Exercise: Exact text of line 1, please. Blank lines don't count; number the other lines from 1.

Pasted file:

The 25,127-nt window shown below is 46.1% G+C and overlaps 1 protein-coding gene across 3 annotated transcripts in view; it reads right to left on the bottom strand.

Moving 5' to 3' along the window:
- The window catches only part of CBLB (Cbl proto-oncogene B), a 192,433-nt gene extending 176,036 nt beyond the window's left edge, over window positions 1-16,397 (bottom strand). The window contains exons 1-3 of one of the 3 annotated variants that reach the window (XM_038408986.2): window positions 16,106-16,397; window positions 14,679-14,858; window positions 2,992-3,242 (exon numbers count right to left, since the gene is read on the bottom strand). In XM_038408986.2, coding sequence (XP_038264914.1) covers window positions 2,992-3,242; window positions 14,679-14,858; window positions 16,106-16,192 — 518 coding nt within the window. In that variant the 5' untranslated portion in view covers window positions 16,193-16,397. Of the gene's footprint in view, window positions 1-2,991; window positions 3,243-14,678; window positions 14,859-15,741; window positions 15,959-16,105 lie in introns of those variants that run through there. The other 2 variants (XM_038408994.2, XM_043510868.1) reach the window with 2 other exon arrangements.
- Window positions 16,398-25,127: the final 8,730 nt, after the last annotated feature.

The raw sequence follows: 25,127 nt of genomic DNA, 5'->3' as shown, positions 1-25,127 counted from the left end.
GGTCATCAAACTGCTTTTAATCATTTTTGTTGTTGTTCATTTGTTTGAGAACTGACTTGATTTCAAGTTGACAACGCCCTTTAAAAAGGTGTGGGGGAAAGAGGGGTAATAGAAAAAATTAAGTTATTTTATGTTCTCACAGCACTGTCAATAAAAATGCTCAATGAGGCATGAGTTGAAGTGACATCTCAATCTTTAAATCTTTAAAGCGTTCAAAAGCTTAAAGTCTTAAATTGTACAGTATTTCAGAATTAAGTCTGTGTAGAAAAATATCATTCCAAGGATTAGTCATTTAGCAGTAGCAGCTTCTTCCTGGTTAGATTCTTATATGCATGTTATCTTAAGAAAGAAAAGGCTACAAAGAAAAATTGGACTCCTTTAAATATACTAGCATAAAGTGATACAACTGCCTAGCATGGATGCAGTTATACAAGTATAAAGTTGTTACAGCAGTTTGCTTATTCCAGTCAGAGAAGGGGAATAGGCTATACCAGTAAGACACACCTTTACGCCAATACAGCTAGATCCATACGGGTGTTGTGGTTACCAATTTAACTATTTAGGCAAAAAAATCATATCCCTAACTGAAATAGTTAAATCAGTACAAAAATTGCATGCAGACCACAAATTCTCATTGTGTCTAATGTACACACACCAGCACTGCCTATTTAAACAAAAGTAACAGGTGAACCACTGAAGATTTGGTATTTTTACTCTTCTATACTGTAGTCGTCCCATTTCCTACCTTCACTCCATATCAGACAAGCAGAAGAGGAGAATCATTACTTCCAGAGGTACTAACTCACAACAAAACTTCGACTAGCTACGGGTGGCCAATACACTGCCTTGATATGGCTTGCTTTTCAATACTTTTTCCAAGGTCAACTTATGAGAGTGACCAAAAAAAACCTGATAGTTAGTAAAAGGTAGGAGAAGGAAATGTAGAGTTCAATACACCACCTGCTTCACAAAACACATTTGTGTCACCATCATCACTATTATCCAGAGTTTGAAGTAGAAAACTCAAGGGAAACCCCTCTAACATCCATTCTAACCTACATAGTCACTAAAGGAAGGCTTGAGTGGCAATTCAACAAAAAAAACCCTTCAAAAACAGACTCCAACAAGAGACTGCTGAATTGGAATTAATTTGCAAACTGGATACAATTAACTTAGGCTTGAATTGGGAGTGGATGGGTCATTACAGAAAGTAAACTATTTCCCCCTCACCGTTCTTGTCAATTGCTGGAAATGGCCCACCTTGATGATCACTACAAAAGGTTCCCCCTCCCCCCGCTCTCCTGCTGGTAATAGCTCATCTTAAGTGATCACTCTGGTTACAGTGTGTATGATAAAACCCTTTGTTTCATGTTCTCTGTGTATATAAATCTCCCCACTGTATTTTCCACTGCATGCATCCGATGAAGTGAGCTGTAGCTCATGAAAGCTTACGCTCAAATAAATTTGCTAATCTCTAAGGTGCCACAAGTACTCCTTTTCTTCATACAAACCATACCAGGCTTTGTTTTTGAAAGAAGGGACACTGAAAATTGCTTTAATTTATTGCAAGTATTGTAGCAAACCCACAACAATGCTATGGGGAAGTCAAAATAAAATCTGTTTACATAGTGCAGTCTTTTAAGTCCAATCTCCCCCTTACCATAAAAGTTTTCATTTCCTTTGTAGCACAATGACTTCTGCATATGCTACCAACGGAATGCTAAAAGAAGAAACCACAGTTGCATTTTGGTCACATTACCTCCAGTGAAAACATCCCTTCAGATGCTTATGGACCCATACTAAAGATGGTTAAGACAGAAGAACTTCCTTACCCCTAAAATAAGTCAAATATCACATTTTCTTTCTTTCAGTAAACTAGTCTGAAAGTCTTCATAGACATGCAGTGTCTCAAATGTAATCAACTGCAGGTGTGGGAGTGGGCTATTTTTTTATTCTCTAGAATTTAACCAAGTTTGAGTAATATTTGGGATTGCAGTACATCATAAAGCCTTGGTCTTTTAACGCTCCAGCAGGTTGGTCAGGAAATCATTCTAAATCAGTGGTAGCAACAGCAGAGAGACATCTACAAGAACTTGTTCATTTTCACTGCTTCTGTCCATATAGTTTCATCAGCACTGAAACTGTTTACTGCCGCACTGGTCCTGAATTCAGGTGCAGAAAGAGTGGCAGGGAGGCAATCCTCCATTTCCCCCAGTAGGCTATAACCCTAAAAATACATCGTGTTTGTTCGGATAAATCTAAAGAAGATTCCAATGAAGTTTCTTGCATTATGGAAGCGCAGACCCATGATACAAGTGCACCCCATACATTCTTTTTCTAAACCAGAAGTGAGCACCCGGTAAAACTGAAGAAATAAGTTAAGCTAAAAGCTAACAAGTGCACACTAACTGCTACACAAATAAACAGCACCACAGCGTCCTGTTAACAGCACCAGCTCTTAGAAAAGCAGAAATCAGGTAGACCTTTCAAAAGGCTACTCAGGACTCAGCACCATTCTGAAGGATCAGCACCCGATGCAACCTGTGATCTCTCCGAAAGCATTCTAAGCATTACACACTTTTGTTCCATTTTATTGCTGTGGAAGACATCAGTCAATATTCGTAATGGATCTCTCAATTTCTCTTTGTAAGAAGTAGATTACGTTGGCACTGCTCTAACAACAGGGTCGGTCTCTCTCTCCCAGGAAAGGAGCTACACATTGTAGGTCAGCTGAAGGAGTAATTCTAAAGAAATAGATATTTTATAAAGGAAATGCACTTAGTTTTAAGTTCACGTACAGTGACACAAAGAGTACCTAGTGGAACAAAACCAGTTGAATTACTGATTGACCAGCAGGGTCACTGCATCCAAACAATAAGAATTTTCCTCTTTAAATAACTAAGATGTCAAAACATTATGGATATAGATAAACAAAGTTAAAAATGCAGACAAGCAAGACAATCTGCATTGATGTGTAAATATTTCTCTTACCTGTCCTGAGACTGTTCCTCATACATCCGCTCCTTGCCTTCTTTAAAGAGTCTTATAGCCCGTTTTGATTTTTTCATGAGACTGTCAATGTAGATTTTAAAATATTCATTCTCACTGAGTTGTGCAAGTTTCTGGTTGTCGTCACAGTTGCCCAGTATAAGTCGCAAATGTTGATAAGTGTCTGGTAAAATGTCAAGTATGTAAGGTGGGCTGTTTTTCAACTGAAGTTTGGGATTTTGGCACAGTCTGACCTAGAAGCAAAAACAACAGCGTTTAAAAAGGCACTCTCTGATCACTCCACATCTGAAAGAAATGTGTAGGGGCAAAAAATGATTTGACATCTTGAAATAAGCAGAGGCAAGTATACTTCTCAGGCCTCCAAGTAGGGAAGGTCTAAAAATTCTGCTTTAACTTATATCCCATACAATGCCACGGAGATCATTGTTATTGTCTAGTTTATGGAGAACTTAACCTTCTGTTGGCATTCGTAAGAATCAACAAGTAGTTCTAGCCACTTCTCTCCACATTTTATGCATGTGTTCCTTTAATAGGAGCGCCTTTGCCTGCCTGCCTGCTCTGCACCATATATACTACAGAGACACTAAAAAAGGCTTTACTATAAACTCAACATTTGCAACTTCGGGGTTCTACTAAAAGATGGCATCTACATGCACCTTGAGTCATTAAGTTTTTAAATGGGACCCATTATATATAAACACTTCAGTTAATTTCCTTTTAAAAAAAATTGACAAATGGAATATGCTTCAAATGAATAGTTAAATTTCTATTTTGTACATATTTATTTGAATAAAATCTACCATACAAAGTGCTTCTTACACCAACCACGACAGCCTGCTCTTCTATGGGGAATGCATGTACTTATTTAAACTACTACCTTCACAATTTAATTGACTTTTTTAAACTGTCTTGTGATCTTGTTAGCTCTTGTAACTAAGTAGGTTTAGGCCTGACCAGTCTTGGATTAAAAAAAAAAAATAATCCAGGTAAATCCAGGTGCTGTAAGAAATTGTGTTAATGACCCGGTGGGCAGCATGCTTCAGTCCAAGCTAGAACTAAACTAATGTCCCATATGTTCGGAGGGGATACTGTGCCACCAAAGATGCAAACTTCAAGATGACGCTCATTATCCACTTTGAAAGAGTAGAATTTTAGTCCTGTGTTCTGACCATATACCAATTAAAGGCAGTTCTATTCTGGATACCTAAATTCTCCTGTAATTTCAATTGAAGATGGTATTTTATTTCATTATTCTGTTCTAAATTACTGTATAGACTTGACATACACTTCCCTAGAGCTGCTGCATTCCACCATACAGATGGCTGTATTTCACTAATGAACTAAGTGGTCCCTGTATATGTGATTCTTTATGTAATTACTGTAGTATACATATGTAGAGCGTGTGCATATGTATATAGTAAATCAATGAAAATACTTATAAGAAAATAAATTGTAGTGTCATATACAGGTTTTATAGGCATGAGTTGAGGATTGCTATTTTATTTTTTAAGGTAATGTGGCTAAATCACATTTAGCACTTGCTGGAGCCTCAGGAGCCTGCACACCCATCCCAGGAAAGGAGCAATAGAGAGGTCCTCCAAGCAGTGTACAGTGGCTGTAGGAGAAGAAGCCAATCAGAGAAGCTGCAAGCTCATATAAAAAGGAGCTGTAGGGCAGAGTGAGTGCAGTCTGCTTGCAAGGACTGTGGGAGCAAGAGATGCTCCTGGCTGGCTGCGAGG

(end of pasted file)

The 25,127-nt window shown below is 46.1% G+C and overlaps 1 protein-coding gene across 3 annotated transcripts in view; it reads right to left on the bottom strand.